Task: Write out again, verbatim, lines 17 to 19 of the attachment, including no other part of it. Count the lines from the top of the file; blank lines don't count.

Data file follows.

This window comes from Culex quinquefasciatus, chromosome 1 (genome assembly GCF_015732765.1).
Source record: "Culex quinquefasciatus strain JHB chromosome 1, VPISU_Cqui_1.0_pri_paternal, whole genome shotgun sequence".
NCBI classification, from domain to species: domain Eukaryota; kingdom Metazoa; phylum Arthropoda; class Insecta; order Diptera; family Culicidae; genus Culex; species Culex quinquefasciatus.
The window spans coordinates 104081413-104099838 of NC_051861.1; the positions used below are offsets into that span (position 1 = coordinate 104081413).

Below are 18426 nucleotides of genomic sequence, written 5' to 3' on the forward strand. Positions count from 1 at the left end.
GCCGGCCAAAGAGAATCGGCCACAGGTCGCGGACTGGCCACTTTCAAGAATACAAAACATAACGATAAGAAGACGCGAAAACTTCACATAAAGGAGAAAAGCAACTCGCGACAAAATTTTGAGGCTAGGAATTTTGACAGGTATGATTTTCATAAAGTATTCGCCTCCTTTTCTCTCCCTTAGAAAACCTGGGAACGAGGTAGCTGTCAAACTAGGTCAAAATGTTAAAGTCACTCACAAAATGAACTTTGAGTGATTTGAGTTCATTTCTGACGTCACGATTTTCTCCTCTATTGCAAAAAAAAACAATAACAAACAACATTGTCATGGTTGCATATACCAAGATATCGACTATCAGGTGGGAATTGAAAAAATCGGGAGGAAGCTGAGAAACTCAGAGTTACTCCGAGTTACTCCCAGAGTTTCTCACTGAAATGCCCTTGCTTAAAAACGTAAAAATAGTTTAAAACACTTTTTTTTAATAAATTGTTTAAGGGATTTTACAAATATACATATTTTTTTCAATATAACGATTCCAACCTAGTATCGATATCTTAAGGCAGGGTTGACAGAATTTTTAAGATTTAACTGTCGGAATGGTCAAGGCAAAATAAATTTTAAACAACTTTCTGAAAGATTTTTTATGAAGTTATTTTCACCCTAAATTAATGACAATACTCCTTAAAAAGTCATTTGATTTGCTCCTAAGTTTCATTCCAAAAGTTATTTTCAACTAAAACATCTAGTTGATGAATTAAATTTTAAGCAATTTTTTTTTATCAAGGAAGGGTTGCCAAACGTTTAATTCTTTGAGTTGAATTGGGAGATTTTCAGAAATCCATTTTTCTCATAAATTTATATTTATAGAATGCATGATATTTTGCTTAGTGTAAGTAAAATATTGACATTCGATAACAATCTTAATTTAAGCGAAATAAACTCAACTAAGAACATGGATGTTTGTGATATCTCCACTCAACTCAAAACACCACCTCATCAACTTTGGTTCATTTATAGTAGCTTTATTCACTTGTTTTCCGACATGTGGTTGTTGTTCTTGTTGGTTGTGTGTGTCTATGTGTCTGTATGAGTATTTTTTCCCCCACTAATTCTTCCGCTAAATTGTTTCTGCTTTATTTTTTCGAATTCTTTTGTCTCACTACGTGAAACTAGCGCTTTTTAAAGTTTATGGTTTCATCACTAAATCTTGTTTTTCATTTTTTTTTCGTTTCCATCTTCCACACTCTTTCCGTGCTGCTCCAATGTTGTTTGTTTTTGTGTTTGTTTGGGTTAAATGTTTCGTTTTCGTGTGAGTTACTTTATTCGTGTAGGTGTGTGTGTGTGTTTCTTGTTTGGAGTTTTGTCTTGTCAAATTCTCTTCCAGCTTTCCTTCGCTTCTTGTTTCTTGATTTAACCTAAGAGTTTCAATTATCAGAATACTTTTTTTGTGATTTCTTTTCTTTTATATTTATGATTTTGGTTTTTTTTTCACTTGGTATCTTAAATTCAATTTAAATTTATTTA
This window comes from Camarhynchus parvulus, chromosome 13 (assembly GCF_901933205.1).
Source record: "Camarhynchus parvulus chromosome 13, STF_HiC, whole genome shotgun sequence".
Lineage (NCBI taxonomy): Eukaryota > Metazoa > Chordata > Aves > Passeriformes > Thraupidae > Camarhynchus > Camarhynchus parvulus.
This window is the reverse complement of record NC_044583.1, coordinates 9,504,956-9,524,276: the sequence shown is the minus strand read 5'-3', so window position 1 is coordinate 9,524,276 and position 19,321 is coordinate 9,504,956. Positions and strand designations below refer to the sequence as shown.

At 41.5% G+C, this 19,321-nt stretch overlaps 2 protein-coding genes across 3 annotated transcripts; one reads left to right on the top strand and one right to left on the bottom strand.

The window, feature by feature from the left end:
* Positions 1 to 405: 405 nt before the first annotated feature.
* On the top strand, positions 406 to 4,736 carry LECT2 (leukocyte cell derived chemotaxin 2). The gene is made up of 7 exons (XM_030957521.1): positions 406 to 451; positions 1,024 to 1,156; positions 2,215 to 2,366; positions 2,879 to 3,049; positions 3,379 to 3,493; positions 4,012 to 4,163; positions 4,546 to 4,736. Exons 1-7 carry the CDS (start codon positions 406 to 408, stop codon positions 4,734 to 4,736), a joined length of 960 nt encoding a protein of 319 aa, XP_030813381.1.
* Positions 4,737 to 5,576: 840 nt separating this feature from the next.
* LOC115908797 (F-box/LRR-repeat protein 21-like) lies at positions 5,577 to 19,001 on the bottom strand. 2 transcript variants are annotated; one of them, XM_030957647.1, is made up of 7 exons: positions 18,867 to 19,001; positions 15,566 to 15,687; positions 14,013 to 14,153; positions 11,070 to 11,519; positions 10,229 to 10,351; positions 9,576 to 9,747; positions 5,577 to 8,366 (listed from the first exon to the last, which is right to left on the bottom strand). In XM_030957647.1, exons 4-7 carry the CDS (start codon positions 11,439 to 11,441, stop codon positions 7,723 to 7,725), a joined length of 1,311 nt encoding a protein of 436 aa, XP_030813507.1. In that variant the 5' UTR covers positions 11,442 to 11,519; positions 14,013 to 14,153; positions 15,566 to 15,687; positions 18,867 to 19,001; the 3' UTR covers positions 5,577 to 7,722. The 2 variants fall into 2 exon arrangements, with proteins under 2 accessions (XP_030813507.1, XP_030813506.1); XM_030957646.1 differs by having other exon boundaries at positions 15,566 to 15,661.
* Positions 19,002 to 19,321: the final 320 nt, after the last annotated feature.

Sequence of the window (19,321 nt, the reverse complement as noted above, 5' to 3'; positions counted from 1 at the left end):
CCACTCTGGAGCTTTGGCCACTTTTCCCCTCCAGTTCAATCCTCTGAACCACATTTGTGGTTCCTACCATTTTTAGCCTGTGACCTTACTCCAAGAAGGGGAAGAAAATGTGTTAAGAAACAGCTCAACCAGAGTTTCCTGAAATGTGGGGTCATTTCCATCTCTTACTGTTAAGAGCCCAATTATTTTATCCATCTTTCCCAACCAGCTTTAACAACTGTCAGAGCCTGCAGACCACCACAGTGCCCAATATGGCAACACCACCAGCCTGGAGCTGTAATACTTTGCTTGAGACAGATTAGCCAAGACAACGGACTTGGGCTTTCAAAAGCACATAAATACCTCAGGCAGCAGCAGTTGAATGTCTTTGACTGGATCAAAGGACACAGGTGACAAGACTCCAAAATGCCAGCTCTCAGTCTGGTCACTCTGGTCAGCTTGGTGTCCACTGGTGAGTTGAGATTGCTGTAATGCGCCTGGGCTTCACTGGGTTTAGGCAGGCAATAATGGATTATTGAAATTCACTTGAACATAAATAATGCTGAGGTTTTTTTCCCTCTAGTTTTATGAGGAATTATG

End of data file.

* Positions 19,002 to 19,321: the final 320 nt, after the last annotated feature.

Sequence of the window (19,321 nt, the reverse complement as noted above, 5' to 3'; positions counted from 1 at the left end):
CCACTCTGGAGCTTTGGCCACTTTTCCCCTCCAGTTCAATCCTCTGAACCACATTTGTGGTTCCTACCATTTTTAGCCTGTGACCTTACTCCAAGAAGGGGAAGAAAATGTGTTAAGAAACAGCTCAACCAGAGTTTCCTGAAATGTGGGGTCATTTCCATCTCTTACTGTTAAGAGCCCAATTATTTTATCCATCTTTCCCAACCAGCTTTAACAACTGTCAGAGCCTGCAGACCACCACAGTGCCCAATATGGCAACACCACCAGCCTGGAGCTGTAATACTTTGCTTGAGACAGATTAGCCAAGACAACGGACTTGGGCTTTCAAAAGCACATAAATACCTCAGGCAGCAGCAGTTGAATGTCTTTGACTGGATCAAAGGACACAGGTGACAAGACTCCAAAATGCCAGCTCTCAGTCTGGTCACTCTGGTCAGCTTGGTGTCCACTGGTGAGTTGAGATTGCTGTAATGCGCCTGGGCTTCACTGGGTTTAGGCAGGCAATAATGGATTATTGAAATTCACTTGAACATAAATAATGCTGAGGTTTTTTTCCCTCTAGTTTTATGAGGAATTATG